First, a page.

America’s top infectious disease expert, Dr. Anthony Fauci, says right now the globe isn’t doing as well as he’d hoped in fighting the pandemic. Like many other experts and laypeople alike, he worries about the politicization of public health.
Fauci tells The World host Marco Werman that President Donald Trump’s use of his words in a campaign ad was “inappropriate,” but that he has no recourse to undo the misleading message.
As the director of the National Institute of Allergy and Infectious Diseases, Fauci is also a key member of the White House Coronavirus Task Force.
On Tuesday morning, Trump criticized Fauci in a tweet, saying, "Tony's pitching arm is far more accurate than his prognostications," referring to the doctor's botched first pitch at Opening Day in July for the Washington Nationals. And commentators are once again speculating about whether Fauci could quit or be fired.
Dr. Anthony Fauci: I'm having more pause than optimism at this point, for the simple reason that the numbers are not actually in our favor. I was hoping that as we entered the cooler months of the fall and the colder months of the winter, that we would have a much lower baseline of daily infections in the United States. And, you know, we were stuck at around 40,000 new cases per day for a while. And now it's actually going up. It's between 40 and 50,000 per day. And if you look at the map of the United States, there are so many regions that are starting to see upticks in the test positivity, which, in the past, has been a pretty good and ominous predictor that you're going to have an upsurge of cases.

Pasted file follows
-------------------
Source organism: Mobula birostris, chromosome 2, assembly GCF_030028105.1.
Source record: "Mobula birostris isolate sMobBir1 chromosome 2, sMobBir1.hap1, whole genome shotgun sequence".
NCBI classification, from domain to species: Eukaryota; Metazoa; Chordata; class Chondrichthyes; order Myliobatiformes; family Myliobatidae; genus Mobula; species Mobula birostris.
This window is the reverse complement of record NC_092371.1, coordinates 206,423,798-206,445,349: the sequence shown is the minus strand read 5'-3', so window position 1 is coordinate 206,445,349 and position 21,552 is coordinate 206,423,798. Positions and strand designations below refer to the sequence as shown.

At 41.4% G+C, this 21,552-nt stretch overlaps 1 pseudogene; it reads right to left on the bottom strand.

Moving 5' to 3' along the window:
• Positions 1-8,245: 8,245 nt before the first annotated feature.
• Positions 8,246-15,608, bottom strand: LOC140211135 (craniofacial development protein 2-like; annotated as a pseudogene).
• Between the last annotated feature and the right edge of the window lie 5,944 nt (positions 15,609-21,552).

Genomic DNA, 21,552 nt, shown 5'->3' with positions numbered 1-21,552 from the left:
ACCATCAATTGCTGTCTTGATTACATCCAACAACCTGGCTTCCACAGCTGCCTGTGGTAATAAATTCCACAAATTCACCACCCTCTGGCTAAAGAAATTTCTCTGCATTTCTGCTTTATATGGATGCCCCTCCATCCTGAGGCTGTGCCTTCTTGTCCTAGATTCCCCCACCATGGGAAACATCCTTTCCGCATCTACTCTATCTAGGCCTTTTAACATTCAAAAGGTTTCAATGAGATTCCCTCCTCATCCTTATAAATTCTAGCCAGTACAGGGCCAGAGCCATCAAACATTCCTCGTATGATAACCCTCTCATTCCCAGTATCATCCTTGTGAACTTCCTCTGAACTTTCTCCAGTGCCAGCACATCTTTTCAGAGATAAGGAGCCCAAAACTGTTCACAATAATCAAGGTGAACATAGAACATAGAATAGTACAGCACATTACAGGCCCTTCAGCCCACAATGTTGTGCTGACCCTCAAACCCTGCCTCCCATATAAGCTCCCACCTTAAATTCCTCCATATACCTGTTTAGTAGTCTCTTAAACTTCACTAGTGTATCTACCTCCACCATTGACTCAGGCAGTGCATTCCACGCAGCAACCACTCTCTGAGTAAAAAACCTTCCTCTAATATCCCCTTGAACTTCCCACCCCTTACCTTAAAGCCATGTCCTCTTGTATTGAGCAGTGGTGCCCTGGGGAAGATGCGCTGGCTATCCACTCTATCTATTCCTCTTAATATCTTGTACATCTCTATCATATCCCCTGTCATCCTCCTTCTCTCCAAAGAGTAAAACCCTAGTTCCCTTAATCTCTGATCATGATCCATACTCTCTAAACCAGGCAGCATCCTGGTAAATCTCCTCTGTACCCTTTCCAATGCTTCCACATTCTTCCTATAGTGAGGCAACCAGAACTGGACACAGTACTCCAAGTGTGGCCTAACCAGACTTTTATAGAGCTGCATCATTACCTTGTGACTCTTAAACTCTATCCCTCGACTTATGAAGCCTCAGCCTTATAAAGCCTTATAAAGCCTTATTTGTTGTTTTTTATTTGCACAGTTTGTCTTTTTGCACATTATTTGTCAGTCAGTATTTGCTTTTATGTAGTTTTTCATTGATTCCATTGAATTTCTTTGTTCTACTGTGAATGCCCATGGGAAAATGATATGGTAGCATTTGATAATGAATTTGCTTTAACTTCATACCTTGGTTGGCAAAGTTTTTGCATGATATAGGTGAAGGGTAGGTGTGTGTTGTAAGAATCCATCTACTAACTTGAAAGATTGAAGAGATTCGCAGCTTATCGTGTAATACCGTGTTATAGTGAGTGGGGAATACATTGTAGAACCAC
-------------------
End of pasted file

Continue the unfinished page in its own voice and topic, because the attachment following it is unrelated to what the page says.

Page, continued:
You could anticipate that if you do not put the extra effort into public health measures to control upticks, then they're going to get out of hand. You would expect that there would be an uptick as people go indoors. But what we had hoped for is that those upticks would not turn into substantial surges.
What I see is exactly what you're referring to. In the Northern Hemisphere, countries that originally got hit, then went down to a good baseline and did well — like many of the European Union countries, the UK, some of the Asian countries. After an initial really difficult time, they all seemed to have things under pretty good control. But now, as the weather gets cooler simultaneously with trying to open up the economy, we're seeing these upticks of global cases throughout the world. And unfortunately, we're starting to see that here.
Yes, absolutely. There's lessons to learn from that. When you're dealing with the community, you've got to be transparent with them and you've got to be very consistent. You know, unfortunately, we haven't had a total consistency in the messaging. And I think the point that you brought up [is right]. The wearing of masks became more of a political issue where there were, you know, those in favor and those against. It became almost an ideological thing as opposed to what it really is. It's a public health issue. It doesn't know politics. The common enemy is the virus. So, it really doesn't make any sense if you have a political divide about whether you should be wearing a mask or not. It has nothing at all to do with politics. I mean, people do not like to be told what to do, but sometimes just common sense of looking at what's going on around you when you see upsurges of infections should be enough to get people to realize. Things that are not that difficult to do and shouldn't be steeped in politics or ideological divide really need to be done. It's not that much of a big deal to do these public health measures.